Amid all of Apple's goodies at its Back to Mac powwow, the most strategic move was to bring apps to the Mac platform. With an App Store to the Mac, the company reinvigorates its so-called halo effect, which dictates that one product may pull along another for Apple.
Let's face it. The iPad and iPhone have overshadowed the Mac. Apple has sold 130 million iOS devices since the iPhone launched in 2007. That sum compares to 37.7 million Macs in the same period.
The move for Apple is to court all of those iOS developers to the Mac (all Apple content, Techmeme). If this gambit works---and there's no reason to believe it won't---Macs will have a very rich developer ecosystem. In addition, the Mac will no longer be an orphan from a platform perspective.
Jason Perlow calls the move Apple's gateway drug to the Mac. Perlow said:
This is a significant event in the evolution of the Macintosh, because it signals the paradigm shift away from ISV’s and developers being able to control their own software distribution. In effect, users of the App Store will no longer need to install and download or retain media for their personal computers, just like it is handled on iOS devices today.
The bad news is developers will lose control over distribution. The good news is that the App Store model is proven. Indeed, the continuity between the iPhone and iPad is likely to bring more customers to the Mac. Piper Jaffray analyst Gene Munster said in a research note that the new version of the Mac OS, Lion will create an interesting halo effect:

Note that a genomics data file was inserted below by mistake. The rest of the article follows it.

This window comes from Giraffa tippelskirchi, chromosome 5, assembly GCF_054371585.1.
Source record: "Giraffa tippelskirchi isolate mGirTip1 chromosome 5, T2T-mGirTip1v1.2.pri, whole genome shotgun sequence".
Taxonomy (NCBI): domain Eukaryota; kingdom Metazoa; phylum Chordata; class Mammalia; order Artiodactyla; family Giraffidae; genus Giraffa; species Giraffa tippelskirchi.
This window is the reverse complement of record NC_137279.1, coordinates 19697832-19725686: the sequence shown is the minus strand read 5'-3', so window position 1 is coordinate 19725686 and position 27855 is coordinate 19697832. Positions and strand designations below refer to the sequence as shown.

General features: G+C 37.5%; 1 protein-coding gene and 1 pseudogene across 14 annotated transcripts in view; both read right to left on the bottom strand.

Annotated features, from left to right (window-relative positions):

We believe the new features of OS X Lion build continuities between iOS and Mac OS, so that potential Mac buyers who enjoy their iPhones or iPads will be familiar with the Mac operating system.
In some respects, Apple's move unifies its platform---or at least builds a solid bridge. An App Store for the Mac will land in 90 days and give us a better feel for the Lion launch next summer. Simply put, Apple is leveraging its developer base for a competitive edge. Apple has 600,000 registered Mac developers. That's a good foundation for Mac apps.
Stifel Nicolaus analyst Doug Reid called the Mac App Store move an "evolutionary step toward Apple platform convergence." While Apple's new MacBook Air lineup will garner the headlines, the much bigger move strategically is the latest version of the halo effect.